Does worrying about hiring new employees keep you up at night? As the economy adds more jobs, small business owners are challenged to find top talent, and it’s one of their major concerns, according to Wasp Barcode in its 2015 State of Small Business Report. In response many small businesses are offering flexible, mobile and remote work options to attract new hires, a Plantronics survey found.
Considering the challenge in finding new employees, you want to make sure that whoever you hire is as productive as possible. But here’s where another problem comes in. Today, 75 percent of workplaces have open plans. While the goal of taking down walls was to facilitate collaboration and communication by making it easier for employees to access each other, the open-space office is having the opposite effect. Employees are finding it hard to focus and to conduct phone calls in the open-space office because of noise and other distractions. The American Society of Interior Designers (ASID) found that 70 percent of office workers believe their productivity would be higher if their environment was less noisy.
To combat noise, some offices have created small conference areas so employees can get away from the din of the open-space. Some of these larger conference areas have audio and video conferencing capabilities so team members can engage with remote employees or customers. SpiceWorks, the virtual IT community, built call booths to enable sales and account reps who sit in classic ‘sales pits’ to conduct a call in private and without background noise.
Headsets can enhance productivity
Companies also are outfitting their teams with headsets, which enable employees to create their own space with preferred music or even white noise and to hear and be heard clearly while on a call in the office or on the road. As an example, the just announced Plantronics Voyager Focus UC headset provides noise cancellation (ANC) and dynamic Hi-Fi stereo. It also works seamlessly across Bluetooth-enabled desk phones, laptops, mobile phones, tablets, and smart watches, which further aids productivity and efficiency.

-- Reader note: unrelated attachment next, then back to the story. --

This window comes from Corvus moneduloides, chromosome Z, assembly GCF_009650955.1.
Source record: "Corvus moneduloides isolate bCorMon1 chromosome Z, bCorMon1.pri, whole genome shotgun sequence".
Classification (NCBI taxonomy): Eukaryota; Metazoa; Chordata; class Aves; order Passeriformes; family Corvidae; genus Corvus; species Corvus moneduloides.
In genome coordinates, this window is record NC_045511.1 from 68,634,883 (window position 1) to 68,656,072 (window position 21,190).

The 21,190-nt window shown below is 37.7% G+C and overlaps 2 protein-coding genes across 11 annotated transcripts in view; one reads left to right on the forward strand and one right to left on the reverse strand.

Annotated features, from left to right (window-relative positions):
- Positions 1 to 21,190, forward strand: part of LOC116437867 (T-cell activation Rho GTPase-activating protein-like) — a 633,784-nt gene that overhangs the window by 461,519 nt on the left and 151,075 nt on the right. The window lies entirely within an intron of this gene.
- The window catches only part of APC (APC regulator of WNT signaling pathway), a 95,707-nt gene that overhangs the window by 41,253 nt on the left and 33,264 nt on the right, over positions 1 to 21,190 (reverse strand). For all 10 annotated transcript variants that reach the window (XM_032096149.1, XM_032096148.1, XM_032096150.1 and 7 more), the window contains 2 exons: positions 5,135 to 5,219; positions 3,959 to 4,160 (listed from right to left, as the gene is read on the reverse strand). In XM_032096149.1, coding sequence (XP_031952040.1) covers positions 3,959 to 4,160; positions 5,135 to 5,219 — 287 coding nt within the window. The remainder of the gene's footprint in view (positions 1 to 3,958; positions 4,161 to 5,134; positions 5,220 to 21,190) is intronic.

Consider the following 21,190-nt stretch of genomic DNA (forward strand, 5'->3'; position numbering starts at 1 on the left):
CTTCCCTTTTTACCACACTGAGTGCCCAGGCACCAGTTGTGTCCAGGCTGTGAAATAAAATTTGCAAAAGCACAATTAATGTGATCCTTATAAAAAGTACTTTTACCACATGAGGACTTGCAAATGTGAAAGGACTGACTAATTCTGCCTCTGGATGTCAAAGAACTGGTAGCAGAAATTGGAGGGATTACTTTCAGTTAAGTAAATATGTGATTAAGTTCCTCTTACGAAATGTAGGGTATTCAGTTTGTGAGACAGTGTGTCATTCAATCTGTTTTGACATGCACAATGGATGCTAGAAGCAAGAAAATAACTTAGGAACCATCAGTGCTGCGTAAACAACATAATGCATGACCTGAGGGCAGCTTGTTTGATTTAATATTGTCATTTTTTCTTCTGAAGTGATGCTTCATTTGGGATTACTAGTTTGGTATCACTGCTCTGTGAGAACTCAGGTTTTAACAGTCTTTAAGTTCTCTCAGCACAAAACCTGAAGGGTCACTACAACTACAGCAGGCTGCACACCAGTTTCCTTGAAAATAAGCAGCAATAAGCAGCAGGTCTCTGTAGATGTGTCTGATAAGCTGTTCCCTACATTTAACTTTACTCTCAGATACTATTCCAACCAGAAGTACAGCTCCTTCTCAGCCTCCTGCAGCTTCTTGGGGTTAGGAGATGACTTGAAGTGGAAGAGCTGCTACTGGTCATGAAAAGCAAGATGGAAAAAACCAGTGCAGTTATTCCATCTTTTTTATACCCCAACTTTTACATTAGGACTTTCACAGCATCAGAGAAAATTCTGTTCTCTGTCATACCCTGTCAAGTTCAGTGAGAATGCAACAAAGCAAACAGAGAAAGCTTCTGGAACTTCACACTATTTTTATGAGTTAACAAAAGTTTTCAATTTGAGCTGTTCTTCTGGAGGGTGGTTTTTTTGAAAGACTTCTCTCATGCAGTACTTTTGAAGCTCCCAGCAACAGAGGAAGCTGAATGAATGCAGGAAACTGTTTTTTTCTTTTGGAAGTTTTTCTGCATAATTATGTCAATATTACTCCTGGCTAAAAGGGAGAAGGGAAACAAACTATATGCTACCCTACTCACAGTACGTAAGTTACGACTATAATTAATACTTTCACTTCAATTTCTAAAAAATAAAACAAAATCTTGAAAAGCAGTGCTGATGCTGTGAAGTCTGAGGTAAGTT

Companies like Vamp Communications, which makes cloud-based voice applications, use Plantronics wireless headsets to manage calls coming in over desk phones and Skype. Vamp Communications president and CTO Michael Tindall explains that “One of our software developers might Skype me with a question and I want to conference in someone to resolve the issue. I can just dial my desk phone and get someone else on the call.” The wireless headset bridges the two phone systems.
Wireless headsets also make work more streamlined, especially in cases where a customer call requires finding information filed somewhere else in the office or conferring with a colleague in another part of the building. By using a wireless headset, you don’t need to put the caller on hold or offer to call back while you get the information. For Reavis Rehab and Wellness Center being able to stay on a call while looking for information saves times and helps expedite patient service reimbursement. Billing manager Marlene Koter, who deals with insurance companies, explains that there’s a risk a busy insurer might hang up if you leave them on hold too long.
Tami Winn, Reavis Rehab front desk coordinator, also can handle patients more efficiently with the use of her wireless headset. In addition to checking patients in and out, Winn takes incoming calls. Sometimes a call requires accessing patient information on the computer, which was difficult when she had to try to hold the phone at the same time. Also, when Winn was away from her desk and a call came in, she had to search for a free phone. Now with the aid of a Plantronics wireless headset, Winn can be hands free while using the computer and answer a call from anywhere in the office.
When it comes to your small business team, let the choice be theirs about how they work as well as where.